Another trip down memory lane. I rediscovered this short text somewhere in a far corner of the internet today It's the manifesto for the Data Drive research group that Sander van Maas, Robin Boast, and I started together in 2013 at the University of Amsterdam. Forgot all about it, but boy, is it. relevant today.
Last year, I was asked to develop a vision for online collaboration for the Planet B project. The challenge: building a community of people that may never be in the same place at the same time. The solution: a mob of bots with an attitude.
Behaviour Driven Development is a practice that helps engineers and their users to align their expectations. In this post, I explain how Public Badges build on this practice by rendering the implicit values behind these expectations explicit.
In 2013, way before social distancing made it cool, Marijn Koolen and I proposed that the University of Amsterdam should take a large part of their teaching online. We saw an opportunity to increase the quality of education. In 2020, I’m surprised that most people still treat online learning as second best.
Supervised and unsupervised learning are two branches of machine learning. But these terms designate much more than a mere technical distinction. This post explains that unsupervised learning promises a new way to think about intelligence in general: Human and otherwise.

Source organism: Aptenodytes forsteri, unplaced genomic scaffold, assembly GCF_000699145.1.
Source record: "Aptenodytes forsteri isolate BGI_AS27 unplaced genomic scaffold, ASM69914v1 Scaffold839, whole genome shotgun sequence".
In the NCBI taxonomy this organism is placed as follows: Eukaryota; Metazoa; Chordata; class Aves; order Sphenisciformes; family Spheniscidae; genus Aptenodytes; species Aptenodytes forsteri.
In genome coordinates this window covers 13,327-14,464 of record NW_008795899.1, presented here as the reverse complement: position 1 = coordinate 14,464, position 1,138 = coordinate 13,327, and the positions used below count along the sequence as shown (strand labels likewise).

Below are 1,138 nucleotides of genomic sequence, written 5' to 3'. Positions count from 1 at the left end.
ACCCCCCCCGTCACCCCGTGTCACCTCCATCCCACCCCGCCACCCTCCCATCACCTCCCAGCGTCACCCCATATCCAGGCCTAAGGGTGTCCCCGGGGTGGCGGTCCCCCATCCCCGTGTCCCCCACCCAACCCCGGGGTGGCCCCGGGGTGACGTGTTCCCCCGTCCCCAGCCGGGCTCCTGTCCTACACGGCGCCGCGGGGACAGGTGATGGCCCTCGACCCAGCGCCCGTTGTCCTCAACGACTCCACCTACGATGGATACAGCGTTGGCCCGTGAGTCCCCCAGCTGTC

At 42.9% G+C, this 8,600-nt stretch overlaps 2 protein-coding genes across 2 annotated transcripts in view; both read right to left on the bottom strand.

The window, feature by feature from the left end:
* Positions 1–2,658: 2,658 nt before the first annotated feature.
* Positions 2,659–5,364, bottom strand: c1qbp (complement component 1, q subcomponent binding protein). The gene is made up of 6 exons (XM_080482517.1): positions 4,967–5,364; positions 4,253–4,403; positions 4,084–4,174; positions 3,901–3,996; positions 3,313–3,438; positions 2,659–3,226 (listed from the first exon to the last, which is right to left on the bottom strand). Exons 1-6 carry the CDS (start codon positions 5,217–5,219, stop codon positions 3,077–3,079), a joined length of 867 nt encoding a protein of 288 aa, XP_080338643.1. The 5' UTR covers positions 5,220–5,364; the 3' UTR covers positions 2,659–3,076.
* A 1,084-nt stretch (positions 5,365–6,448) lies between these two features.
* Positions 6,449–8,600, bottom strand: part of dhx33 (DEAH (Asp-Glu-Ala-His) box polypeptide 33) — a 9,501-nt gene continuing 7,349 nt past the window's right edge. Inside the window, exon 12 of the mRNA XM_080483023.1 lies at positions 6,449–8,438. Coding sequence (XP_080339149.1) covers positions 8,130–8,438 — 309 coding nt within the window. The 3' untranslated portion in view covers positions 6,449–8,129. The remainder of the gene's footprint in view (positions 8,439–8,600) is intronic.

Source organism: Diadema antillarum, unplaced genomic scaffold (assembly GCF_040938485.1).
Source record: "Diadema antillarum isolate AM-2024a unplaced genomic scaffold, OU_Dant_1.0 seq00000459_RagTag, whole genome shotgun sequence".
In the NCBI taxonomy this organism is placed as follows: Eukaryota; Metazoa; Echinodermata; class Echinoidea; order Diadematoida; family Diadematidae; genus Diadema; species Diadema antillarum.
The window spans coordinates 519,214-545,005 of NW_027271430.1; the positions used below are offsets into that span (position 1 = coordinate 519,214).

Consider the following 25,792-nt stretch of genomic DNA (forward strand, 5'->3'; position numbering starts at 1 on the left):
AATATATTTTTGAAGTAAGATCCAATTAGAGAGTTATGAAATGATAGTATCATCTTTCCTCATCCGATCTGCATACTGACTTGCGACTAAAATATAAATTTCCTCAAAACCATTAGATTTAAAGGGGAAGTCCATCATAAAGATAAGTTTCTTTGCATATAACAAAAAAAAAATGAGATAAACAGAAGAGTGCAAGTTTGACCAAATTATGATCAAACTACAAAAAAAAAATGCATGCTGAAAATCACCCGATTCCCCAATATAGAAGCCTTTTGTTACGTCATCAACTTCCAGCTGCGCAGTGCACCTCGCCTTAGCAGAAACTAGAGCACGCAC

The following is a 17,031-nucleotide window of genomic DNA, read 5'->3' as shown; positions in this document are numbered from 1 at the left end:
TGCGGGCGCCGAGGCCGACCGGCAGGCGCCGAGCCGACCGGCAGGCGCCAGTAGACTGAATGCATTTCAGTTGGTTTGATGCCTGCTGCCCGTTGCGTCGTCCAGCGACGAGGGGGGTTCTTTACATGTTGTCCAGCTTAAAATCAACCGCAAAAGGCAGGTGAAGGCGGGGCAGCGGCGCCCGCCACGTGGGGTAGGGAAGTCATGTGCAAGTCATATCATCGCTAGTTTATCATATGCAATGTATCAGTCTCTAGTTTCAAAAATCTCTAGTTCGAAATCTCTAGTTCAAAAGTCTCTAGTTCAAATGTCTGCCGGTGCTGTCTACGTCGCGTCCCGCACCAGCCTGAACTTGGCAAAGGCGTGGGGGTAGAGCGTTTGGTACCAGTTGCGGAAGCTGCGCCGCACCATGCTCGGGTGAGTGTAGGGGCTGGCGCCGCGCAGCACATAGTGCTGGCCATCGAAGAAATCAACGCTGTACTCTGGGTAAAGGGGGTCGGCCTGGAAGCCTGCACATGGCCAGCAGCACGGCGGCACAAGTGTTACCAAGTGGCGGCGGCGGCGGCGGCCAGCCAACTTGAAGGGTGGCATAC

Fake news is often treated as a property of information. However on a content level facts and lies are now mostly impossible to distinguish. In this post, I argue that we should bypass this problem by focusing on the agent rather than on the news.
On the internet, lacunas of trust are mostly countered by tightening security measures. This move hardly ever results in the intended result, and almost always weakens the trust relations between digital citizens. With Public Badges, we enable organizations and initiatives to communicate why they are trustworthy to their users.
This is an old blogpost that I wrote in 2013. To me, it marked the beginning of a personal journey that I'm still on today. Over the last 7 years, the way I look at research, learning, and work has completely changed. But in essence, it's all here. In other words, this blogpost is mainly here for nostalgic purposes.